The court held its sentencing hearing on February 4, 2008. The court stated it did not believe defendant realized she had a serious addiction problem or what it would take for her to overcome it. The court elaborated: “And you have good intentions, but in the course of the time at least you've been in my court, your good intentions have been totally insufficient to keep you from abusing drugs․” The court remarked that it did not “think there's any question here that [defendant did] not have the present ability to succeed in a Prop 36 program.” The court continued: “It doesn't have the structure that you need in order to successfully deal with your drug addiction. And you have already failed grants of Prop 36 treatment in two cases. And I don't agree with the position that, because that treatment may have been concurrent, it was not separate.”
The court further stated: “You committed two separate crimes; you were on Prop 36 for both of those crimes, and you failed twice. So I don't believe that you were either amenable or legally eligible for Prop 36 court. And I think that, if you were, I think that would be an unfortunate thing at this time for your own sake and particularly for your child's sake, an unborn child who has no control over his or her life at this point. It's all up to you. That little life is in your hands. And I think that, if there's to be a healthy and positive outcome to this, you need residential treatment badly.”
The court deemed defendant ineligible for Proposition 36 probation, suspended imposition of sentence, and placed her on supervised probation for three years. The court also imposed a four-month jail term, but permitted defendant to receive day-for-day credit in a residential treatment program on the condition that she successfully complete the program.
Defendant filed a timely notice of appeal.
California voters passed the Substance Abuse and Crime Prevention Act of 2000, commonly referred to as Proposition 36. It became effective on July 1, 2001. (Prop. 36, § 8.) In enacting Proposition 36, the California electorate declared its purpose and intent: “ ‘(a) To divert from incarceration into community-based substance abuse treatment programs nonviolent defendants, probationers and parolees charged with simple drug possession or drug use offenses; [¶] (b) To halt the wasteful expenditure of hundreds of millions of dollars each year on the incarceration-and reincarceration-of nonviolent drug users who would be better served by community-based treatment; and [¶] (c) To enhance public safety by reducing drug-related crime and preserving jails and prison cells for serious and violent offenders, and to improve public health by reducing drug abuse and drug dependence through proven and effective drug treatment strategies.’ (Prop. 36, § 3.)” (People v. Guzman (2003) 109 Cal.App.4th 341, 346, 134 Cal.Rptr.2d 727 (Guzman ).)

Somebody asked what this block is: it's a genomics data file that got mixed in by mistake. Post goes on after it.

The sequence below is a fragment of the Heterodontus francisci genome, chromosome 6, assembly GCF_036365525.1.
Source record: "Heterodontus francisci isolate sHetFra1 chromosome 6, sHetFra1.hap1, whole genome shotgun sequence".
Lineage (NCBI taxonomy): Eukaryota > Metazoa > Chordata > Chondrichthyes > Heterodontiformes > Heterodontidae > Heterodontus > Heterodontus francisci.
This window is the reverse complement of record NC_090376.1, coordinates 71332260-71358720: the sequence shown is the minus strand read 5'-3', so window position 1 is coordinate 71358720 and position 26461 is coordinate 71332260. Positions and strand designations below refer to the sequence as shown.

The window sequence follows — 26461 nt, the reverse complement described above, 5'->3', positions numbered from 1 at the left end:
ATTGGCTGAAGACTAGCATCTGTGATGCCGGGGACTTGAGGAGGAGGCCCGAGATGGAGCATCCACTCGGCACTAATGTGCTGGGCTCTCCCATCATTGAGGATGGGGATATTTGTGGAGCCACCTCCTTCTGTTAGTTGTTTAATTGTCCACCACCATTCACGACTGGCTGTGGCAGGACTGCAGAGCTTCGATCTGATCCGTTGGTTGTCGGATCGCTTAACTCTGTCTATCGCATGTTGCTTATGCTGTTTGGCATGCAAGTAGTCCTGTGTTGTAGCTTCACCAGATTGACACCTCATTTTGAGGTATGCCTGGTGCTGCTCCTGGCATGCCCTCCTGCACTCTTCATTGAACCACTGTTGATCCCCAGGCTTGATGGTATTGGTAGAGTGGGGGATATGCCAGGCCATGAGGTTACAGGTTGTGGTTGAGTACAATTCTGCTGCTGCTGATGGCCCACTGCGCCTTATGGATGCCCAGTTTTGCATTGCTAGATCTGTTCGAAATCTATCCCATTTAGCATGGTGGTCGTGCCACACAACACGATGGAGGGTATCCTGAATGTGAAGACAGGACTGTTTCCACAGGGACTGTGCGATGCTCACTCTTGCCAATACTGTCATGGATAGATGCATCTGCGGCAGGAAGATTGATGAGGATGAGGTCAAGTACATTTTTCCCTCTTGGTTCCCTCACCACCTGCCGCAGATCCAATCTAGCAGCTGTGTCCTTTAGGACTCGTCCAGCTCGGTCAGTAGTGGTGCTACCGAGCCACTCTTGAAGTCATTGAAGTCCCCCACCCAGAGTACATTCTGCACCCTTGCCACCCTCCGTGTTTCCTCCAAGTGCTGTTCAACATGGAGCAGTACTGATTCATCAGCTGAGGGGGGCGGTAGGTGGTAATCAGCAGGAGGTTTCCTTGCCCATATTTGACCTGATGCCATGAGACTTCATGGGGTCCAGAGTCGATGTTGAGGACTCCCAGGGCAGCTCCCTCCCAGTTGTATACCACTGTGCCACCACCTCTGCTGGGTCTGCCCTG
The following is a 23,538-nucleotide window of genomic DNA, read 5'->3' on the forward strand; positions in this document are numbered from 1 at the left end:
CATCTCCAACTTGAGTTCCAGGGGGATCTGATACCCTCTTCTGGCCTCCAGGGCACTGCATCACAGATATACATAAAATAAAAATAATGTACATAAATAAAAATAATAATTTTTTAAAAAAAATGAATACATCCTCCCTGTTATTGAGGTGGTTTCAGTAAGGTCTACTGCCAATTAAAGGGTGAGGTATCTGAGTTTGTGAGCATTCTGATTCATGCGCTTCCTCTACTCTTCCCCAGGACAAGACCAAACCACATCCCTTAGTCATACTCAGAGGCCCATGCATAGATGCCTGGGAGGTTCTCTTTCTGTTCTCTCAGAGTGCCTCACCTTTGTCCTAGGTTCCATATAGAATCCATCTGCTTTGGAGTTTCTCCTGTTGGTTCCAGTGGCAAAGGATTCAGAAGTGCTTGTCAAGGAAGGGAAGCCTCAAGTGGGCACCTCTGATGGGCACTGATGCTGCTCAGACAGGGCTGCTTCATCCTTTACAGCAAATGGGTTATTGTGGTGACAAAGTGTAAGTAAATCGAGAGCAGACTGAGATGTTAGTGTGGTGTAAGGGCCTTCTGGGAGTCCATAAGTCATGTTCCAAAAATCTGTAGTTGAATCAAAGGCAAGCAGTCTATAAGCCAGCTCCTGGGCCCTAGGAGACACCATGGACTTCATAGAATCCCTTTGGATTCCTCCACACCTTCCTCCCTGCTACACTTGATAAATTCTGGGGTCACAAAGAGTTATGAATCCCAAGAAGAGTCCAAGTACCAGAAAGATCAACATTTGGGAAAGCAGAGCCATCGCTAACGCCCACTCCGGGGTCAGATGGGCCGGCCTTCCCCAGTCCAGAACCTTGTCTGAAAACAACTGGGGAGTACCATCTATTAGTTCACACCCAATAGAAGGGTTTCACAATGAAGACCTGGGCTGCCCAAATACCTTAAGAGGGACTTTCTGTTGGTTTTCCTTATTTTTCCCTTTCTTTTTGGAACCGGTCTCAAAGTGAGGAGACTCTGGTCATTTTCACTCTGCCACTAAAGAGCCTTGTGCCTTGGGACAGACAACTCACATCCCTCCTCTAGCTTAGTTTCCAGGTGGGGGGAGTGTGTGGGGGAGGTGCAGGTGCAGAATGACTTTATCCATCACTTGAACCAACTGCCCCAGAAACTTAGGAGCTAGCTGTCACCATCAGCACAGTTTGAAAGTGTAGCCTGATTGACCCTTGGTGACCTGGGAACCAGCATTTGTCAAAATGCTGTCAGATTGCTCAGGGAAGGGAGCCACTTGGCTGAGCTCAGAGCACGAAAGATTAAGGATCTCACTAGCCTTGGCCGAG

“By its terms, Proposition 36 requires the court to grant probation with a drug treatment condition to any person convicted of a nonviolent drug possession offense and prohibits incarceration as a condition of probation.” (People v. Davis (2003) 104 Cal.App.4th 1443, 1446, 129 Cal.Rptr.2d 48.) Under Proposition 36, persons convicted of nonviolent drug offense are entitled to Proposition 36 probation under section 1210.1, subdivision (a), unless they meet one of the express statutory disqualifications specified in subdivision (b). (See People v. Esparza (2003) 107 Cal.App.4th 691, 699, 132 Cal.Rptr.2d 377 [“When a defendant is eligible for Proposition 36 treatment, it is mandatory unless he is disqualified by other statutory factors”].) One exclusion for Proposition 36 probation under subdivision (b) is when the defendant “has two separate convictions for nonviolent drug possession offenses, has participated in two separate courses of drug treatment pursuant to subdivision (a), and is found by the court, by clear and convincing evidence, to be unamenable to any and all forms of available drug treatment, as defined in subdivision (b) of Section 1210 ․” (§ 1210.1, subdivision (b)(5).)
Defendant contends that the lower court erred in finding that defendants concurrent treatment for two offenses satisfied the requirements under section 1210.1, subdivision (b)(5). Defendant maintains that the plain language of the statute requires that defendant participated in “ two separate courses of drug treatment” (ibid.). The People concede that the lower court erred in finding defendant ineligible for Proposition 36 probation based on subdivision (b)(5). We also agree that the plain language of the statute requires “two separate courses of drug treatment” (ibid.) and, therefore, concurrent treatment for two separate offenses, which occurred in the present case, does not satisfy the requirements of the statute. There is no dispute that the record in this case does not contain any evidence of two separate courses of drug treatment for defendant.